Managing the Defence of Personal Injury Claims

Personal-Injury-Claim-FormThis section applies to Republic of Ireland Claims only

Because of the establishment of the Personal Injuries Assessment Board (PIAB), now known as Injuriesboard.ie and the publication of the liability-and-courts-act-2004/">Civil Liability and Courts Act 2004, the management of the defence of Personal Injury Claims in Ireland is now much more complicated than in Northern Ireland.

The handling of the InjuriesBoard.ie process should also take account of the procedures which apply under the Civil Liability and Courts Act 2004. Therefore, we advise that you adhere to the following:

Accident happens or illness notified

This should be investigated speedily and thoroughly. If the accident was a Road Traffic accident, ensure to notify the Garda Siochana immediately. Always ensure that the Gardai attend at the scene of the accident before you leave. Ensure to contact your insurers. Take such professional advice. At Morgan McManus we can advise you of your obligations under the relevant legislation and ensure that you take appropriate precautions to preserve evidence.

‘Letter of claim” is served

This must be served within two months of the accident which gives rise to the claim or within two months of a person becoming aware of a cause of claim (e.g. an illness). At this stage, the employer may settle the claim (which would be the end of the matter), allow it to proceed to the InjuriesBoard.ie, or decide to defend it.

Dealing with the Claim

The InjuriesBoard.ie will notify the Respondent of the claim. If an employer decides to let a claim proceed along the InjuriesBoard.ie route, that is not an admission of liability, but we refer you to the possible delay concerns which you should consider as outlined in the section PIAB Advice for the Employer.

If the Respondent consents to the InjuriesBoard.ie making an assessment, the assessor shall then proceed with the case. A Respondent who consents to the InjuriesBoard.ie making an assessment does not admit liability.

If the Respondent refuses to consent to the InjuriesBoard.ie making an assessment, then the InjuriesBoard.ie will issue a document, referred to as an ‘Authorisation’, which will entitle the Claimant to proceed and take court action.

The InjuriesBoard.ie assesses the claim but will not investigate liability. Having made its assessment, the InjuriesBoard.ie will then notify both the Claimant and the Respondent. The Claimant will have 28 days within which to write to the InjuriesBoard.ie, saying whether he  accepts the assessment or not. The Respondent shall have 21 days to reply. If a Claimant fails to respond to notice of an assessment within 28 days, he shall be deemed to have rejected it. If a Respondent fails to respond within 21 days, he shall be deemed to have accepted the assessment. This is very important to bear in mind. That is, unless the Respondent positively states with that period of time that he is rejecting the assessment then he will be deemed to have accepted it and will be legally bound to pay it. It is therefore very important for a Respondent to diary forward the date of notification of receipt of the assessment and ensure that he does not fall foul of this critical date.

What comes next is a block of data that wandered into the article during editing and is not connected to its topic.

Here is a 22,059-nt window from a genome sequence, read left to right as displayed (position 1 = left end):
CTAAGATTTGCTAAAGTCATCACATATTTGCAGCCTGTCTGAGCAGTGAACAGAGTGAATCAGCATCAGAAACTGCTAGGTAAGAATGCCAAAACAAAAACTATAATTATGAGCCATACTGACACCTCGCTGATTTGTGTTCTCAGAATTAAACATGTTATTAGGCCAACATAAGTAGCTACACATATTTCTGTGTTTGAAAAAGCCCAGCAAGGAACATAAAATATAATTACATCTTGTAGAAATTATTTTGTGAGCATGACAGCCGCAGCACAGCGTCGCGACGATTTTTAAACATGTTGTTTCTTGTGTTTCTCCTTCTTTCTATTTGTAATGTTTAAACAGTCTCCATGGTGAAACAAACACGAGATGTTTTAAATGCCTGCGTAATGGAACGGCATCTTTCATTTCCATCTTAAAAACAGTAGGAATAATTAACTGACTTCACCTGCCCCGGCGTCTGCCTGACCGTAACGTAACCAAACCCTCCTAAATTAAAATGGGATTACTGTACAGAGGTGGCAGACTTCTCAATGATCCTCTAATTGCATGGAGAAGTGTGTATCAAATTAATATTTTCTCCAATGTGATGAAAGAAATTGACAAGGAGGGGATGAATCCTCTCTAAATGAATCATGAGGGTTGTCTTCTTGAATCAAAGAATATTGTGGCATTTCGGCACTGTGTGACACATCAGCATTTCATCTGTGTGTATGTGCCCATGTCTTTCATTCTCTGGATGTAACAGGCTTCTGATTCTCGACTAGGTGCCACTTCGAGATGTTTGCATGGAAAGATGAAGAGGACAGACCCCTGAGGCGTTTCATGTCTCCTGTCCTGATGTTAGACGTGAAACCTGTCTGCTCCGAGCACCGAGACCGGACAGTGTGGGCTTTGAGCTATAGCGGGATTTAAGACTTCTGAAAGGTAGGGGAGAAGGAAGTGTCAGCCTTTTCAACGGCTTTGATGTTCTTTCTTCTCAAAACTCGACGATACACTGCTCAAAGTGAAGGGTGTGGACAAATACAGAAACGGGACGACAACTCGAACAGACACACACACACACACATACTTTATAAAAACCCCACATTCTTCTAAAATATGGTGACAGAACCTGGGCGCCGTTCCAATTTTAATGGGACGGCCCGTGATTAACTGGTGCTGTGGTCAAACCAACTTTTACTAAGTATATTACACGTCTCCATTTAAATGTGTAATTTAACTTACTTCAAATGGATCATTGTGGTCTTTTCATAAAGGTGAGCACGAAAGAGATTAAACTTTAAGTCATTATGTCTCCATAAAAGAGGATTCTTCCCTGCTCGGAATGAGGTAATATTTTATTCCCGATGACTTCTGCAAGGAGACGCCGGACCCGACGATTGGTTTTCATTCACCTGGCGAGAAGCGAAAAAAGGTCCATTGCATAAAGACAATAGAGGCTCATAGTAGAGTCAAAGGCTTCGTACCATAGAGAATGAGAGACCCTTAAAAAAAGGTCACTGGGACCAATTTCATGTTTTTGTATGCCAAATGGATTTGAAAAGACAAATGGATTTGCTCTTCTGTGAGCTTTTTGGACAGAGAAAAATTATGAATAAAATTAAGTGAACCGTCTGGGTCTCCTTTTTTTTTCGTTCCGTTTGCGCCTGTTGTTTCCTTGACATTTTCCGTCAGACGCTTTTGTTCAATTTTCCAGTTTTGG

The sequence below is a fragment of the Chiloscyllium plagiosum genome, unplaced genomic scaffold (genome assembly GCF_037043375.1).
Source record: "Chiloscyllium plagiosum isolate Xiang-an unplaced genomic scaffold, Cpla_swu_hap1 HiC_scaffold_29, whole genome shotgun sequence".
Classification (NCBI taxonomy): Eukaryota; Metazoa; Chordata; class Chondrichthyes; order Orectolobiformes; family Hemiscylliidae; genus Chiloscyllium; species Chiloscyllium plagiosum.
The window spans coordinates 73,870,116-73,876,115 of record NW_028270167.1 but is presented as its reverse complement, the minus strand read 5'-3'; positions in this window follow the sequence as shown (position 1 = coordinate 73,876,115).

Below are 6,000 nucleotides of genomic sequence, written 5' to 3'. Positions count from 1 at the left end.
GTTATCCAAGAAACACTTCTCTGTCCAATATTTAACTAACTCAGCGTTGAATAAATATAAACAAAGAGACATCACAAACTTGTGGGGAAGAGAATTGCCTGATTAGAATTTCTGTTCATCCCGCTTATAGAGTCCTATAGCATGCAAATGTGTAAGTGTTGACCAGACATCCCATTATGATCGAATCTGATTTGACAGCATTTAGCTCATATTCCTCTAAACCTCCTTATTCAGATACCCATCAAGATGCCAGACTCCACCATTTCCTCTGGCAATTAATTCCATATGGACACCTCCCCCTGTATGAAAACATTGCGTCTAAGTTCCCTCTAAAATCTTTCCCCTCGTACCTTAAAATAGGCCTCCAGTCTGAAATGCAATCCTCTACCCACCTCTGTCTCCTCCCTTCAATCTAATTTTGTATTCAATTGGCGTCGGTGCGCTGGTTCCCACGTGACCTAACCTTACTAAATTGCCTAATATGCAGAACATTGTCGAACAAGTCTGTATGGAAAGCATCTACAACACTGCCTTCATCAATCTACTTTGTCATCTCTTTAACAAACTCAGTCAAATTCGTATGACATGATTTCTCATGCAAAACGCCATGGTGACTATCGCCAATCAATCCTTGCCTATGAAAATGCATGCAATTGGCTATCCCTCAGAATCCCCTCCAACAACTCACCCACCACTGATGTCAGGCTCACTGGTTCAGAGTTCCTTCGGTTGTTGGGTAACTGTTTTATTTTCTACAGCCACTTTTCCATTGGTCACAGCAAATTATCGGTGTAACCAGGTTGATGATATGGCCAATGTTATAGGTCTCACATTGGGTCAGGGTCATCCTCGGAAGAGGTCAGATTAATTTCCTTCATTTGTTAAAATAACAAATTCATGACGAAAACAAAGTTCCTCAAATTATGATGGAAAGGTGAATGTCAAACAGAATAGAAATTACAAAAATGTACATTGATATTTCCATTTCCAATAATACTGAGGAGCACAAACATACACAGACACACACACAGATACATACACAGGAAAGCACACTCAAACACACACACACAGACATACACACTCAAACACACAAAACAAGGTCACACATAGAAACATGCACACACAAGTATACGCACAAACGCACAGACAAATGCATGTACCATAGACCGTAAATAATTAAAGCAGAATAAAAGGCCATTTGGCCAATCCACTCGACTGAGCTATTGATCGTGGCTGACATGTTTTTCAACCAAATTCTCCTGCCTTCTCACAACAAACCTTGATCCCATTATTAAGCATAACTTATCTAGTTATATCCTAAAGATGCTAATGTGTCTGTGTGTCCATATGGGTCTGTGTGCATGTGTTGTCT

Authorization

If either the Claimant or the Respondent rejects the assessment, the InjuriesBoard.ie will issue an ‘Authorisation’ to the Claimant, which will release him to take court proceedings. The Claimant will have six months from the date of the ‘Authorisation’ to institute court proceedings.

Legal Proceedings

The Claimant institutes legal proceedings by issuing a ‘Personal Injuries Summons’ in either the High, Circuit or District Court. The Court chosen will depend on the value the Claimant’s advisors put on the claim. The District Court handles claims up to €6,348. The Circuit Court handles claims over that amount up to €38,092 and the High Court deals with claims for more than that amount. Very few Claims for personal Injury would be issued within the District Court.

From hereon the Claim would be handled by your solicitors. An Appearance document is filed by your Solicitors and they are also entitled to seek further information from the Claimant on his Claim. In due course a Defence is filed, either admitting or denying liability. All Pleadings must be supported by Verifying Affidavits, which must be sworn by both Claimants and Defendants.

Mediation

Either party to the Court Action can apply to the Court to convene a Mediation Conference. The purpose of a Mediation Conference is try and settle the case. A Mediation Conference will be chaired by a mediator. The mediator will report to the Court on the outcome of the Conference. There is also provision under the statute for either party to make open offers of settlement. We will be able to advise you further on whether an offer should be made and the amount which should be offered, if appropriate. If the matter cannot be resolved on this basis the the Action goes to Trial.

Mitigating Cost

If it is appropriate for a case to be settled (where liability is admitted) then we will use all reasonable endeavours to settle the Claim at the earliest possible date. We will do everything possible to minimize the cost of legal proceedings.

In contentious business, a solicitor may not calculate fees or other charges as a percentage or proportion of any award or settlement.